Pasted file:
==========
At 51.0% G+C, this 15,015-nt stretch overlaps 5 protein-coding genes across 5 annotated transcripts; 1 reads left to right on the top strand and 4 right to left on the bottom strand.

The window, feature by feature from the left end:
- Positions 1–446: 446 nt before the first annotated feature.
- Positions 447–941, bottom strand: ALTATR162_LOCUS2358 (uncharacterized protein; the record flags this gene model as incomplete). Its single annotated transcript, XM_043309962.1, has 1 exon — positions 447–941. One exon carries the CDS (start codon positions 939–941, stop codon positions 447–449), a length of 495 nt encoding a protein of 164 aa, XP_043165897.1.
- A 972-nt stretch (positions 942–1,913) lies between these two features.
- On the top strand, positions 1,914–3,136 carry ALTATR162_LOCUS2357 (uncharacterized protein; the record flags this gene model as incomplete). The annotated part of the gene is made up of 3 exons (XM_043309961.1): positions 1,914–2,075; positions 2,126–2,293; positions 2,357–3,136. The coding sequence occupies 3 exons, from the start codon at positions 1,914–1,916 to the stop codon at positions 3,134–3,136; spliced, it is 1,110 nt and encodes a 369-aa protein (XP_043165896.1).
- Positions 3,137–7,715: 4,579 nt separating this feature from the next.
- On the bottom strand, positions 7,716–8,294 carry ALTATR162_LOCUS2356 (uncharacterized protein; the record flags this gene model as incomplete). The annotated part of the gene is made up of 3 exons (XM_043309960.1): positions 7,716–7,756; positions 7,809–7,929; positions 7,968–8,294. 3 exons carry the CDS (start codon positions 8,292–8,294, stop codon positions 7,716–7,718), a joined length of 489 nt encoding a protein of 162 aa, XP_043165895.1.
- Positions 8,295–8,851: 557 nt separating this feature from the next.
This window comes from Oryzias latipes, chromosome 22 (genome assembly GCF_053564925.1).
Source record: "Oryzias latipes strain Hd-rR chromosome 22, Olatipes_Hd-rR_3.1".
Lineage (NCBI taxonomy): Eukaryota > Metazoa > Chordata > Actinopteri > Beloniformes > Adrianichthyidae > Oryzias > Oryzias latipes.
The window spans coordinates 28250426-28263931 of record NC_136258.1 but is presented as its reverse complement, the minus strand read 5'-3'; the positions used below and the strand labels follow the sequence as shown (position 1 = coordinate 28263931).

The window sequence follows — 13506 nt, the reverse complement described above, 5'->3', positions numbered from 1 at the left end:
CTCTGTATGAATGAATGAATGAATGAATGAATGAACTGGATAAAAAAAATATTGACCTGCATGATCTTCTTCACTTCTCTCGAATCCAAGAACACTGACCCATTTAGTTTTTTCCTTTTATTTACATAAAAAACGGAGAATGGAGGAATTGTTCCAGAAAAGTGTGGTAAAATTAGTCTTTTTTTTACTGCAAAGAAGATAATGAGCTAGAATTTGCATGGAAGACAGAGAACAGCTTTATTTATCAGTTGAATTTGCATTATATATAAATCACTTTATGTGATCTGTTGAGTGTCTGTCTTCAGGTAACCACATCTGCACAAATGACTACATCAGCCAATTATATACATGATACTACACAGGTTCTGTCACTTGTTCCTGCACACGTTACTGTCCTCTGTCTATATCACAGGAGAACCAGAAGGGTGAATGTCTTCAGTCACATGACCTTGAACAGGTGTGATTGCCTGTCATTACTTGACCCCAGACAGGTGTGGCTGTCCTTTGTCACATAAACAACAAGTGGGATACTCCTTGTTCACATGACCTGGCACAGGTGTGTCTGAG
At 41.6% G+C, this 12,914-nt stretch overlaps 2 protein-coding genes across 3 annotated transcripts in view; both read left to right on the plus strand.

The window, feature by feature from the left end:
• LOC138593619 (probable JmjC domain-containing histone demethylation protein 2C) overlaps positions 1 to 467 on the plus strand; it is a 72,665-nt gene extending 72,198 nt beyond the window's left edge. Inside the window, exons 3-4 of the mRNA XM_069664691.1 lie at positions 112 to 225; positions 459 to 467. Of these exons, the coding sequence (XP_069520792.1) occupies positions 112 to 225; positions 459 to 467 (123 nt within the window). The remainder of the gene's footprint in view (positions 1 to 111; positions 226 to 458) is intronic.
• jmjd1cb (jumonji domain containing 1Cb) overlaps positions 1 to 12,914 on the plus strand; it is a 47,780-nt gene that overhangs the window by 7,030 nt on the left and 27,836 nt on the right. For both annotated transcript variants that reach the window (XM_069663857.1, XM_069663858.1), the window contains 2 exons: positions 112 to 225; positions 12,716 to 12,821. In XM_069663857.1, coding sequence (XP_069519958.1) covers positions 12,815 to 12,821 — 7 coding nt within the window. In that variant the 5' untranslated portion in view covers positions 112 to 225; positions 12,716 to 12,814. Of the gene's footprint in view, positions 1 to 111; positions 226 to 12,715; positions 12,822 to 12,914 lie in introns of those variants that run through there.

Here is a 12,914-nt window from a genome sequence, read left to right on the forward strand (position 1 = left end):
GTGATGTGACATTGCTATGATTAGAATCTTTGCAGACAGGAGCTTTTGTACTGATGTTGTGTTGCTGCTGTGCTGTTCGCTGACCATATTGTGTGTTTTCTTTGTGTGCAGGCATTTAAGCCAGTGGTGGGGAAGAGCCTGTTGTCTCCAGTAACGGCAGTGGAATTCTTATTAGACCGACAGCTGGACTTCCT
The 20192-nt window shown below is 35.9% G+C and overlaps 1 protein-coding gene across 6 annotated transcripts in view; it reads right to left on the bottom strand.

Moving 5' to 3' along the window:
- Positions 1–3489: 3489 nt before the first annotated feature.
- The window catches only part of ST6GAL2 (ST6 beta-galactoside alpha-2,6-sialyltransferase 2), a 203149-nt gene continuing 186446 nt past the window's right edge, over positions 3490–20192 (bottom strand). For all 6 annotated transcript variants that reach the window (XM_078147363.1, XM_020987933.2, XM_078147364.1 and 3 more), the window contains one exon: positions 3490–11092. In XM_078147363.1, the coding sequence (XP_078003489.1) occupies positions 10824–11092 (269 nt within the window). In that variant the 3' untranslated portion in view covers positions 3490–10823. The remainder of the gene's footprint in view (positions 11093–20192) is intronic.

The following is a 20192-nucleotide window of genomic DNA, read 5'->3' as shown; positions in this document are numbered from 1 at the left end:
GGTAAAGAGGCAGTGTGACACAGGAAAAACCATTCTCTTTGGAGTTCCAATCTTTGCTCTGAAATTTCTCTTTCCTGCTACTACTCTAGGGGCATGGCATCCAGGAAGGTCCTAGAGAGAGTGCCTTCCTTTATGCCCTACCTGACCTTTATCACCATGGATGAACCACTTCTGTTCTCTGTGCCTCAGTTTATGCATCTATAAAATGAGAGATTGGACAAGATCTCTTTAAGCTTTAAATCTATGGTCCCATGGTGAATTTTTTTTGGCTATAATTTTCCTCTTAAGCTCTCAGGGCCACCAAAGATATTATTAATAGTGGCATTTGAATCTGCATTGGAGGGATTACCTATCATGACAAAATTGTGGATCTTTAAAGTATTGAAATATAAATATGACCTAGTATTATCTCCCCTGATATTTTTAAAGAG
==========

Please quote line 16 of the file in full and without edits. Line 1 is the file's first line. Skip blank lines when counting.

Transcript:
At 41.6% G+C, this 12,914-nt stretch overlaps 2 protein-coding genes across 3 annotated transcripts in view; both read left to right on the plus strand.